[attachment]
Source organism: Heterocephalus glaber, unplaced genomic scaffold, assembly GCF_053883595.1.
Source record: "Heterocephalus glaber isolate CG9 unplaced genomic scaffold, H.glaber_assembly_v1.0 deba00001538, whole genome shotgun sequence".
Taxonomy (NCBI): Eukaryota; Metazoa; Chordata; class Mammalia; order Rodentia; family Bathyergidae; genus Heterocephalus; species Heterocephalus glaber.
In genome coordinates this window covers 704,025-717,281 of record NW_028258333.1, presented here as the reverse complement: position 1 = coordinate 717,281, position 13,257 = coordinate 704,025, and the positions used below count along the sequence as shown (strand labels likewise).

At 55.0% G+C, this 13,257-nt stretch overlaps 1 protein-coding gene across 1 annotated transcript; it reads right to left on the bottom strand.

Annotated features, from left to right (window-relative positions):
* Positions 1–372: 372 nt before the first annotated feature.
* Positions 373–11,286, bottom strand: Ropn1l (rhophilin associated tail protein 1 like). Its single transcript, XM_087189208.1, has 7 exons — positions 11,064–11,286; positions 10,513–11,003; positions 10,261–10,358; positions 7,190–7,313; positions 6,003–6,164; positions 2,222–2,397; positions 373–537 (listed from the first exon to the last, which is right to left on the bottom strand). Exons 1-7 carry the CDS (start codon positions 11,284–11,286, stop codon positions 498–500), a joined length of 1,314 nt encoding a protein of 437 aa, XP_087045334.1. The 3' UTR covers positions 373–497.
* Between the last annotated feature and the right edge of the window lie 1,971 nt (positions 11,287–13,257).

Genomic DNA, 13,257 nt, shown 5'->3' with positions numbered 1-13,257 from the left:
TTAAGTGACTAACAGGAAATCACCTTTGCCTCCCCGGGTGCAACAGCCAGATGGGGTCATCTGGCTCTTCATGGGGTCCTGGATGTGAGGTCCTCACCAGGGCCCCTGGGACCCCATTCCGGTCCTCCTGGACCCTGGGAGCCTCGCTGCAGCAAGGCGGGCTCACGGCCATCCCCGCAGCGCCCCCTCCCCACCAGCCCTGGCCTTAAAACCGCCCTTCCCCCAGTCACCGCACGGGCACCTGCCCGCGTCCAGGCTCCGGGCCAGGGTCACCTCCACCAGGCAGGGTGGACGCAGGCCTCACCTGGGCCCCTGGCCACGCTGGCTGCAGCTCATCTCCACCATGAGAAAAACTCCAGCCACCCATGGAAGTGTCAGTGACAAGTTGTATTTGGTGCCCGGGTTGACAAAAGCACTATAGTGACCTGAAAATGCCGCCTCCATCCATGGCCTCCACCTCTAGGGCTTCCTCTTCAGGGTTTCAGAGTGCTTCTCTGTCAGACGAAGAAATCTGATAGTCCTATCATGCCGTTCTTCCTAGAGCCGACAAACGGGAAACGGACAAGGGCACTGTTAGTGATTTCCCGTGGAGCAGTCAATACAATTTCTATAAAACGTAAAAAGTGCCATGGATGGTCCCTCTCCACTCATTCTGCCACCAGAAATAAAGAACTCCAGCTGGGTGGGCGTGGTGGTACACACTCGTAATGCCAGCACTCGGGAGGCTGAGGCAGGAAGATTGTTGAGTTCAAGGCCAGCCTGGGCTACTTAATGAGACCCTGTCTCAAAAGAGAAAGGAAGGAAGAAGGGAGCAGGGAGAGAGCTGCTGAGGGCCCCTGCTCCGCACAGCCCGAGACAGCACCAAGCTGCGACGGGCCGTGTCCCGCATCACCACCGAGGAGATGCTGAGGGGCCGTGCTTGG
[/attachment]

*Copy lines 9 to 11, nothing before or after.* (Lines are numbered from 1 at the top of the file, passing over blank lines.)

* Between the last annotated feature and the right edge of the window lie 1,971 nt (positions 11,287–13,257).

Genomic DNA, 13,257 nt, shown 5'->3' with positions numbered 1-13,257 from the left:
TTAAGTGACTAACAGGAAATCACCTTTGCCTCCCCGGGTGCAACAGCCAGATGGGGTCATCTGGCTCTTCATGGGGTCCTGGATGTGAGGTCCTCACCAGGGCCCCTGGGACCCCATTCCGGTCCTCCTGGACCCTGGGAGCCTCGCTGCAGCAAGGCGGGCTCACGGCCATCCCCGCAGCGCCCCCTCCCCACCAGCCCTGGCCTTAAAACCGCCCTTCCCCCAGTCACCGCACGGGCACCTGCCCGCGTCCAGGCTCCGGGCCAGGGTCACCTCCACCAGGCAGGGTGGACGCAGGCCTCACCTGGGCCCCTGGCCACGCTGGCTGCAGCTCATCTCCACCATGAGAAAAACTCCAGCCACCCATGGAAGTGTCAGTGACAAGTTGTATTTGGTGCCCGGGTTGACAAAAGCACTATAGTGACCTGAAAATGCCGCCTCCATCCATGGCCTCCACCTCTAGGGCTTCCTCTTCAGGGTTTCAGAGTGCTTCTCTGTCAGACGAAGAAATCTGATAGTCCTATCATGCCGTTCTTCCTAGAGCCGACAAACGGGAAACGGACAAGGGCACTGTTAGTGATTTCCCGTGGAGCAGTCAATACAATTTCTATAAAACGTAAAAAGTGCCATGGATGGTCCCTCTCCACTCATTCTGCCACCAGAAATAAAGAACTCCAGCTGGGTGGGCGTGGTGGTACACACTCGTAATGCCAGCACTCGGGAGGCTGAGGCAGGAAGATTGTTGAGTTCAAGGCCAGCCTGGGCTACTTAATGAGACCCTGTCTCAAAAGAGAAAGGAAGGAAGAAGGGAGCAGGGAGAGAGCTGCTGAGGGCCCCTGCTCCGCACAGCCCGAGACAGCACCAAGCTGCGACGGGCCGTGTCCCGCATCACCACCGAGGAGATGCTGAGGGGCCGTGCTTGG